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Jan

What Is the Post-Post-Davos Model of the World?

Written on January 22, 2016 by Waya Quiviger in Global Economy

As the masters of the universe gather for the annual World Economic Forum in the Swiss ski resort of Davos, the world economy that they will be gazing down upon isn’t looking very healthy.

As the masters of the universe (and many journalists, too) gather for their annual confab in the Swiss ski resort of Davos, the world economy that they will be gazing down upon isn’t looking very healthy. The financial markets are in turmoil. The oil price is in a free fall. China just announced its lowest G.D.P. growth rate in a quarter of a century. The European Union has been in crisis for years. The Middle East . . . enough said. Even the American economy, one of the world’s few bright spots, is showing some signs of slowing down.

What to think? The optimistic view, which is always well represented in Davos, is that the response to the market gyrations has been overdone. In a blog post earlier this week, Olivier Blanchard, a former chief economist of the International Monetary Fund, pointed out that exports to China make up less than two per cent of U.S. G.D.P., so even a serious slowdown in China shouldn’t be a big drag on the American economy. And lower oil prices should be good news for advanced economies, because that leaves their consumers with more money to spend on other stuff. Read more…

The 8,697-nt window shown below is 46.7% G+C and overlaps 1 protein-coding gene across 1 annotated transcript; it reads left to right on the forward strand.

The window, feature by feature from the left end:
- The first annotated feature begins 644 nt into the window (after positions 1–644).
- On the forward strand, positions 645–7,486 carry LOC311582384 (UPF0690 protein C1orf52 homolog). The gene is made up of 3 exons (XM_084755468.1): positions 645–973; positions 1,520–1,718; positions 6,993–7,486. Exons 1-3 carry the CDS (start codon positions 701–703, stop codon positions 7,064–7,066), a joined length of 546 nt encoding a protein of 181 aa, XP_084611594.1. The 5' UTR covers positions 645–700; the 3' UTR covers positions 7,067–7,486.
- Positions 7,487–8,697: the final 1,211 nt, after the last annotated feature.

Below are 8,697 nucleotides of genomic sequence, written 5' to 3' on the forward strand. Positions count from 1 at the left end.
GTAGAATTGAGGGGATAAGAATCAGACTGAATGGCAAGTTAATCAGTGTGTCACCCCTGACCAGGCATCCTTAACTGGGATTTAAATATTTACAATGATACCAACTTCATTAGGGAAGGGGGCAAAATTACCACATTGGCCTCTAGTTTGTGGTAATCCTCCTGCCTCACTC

Published in the New Yorker on Jan. 19

John Cassidy has been a staff writer at The New Yorker since 1995. He also writes a column about politics, economics, and more, for newyorker.com.

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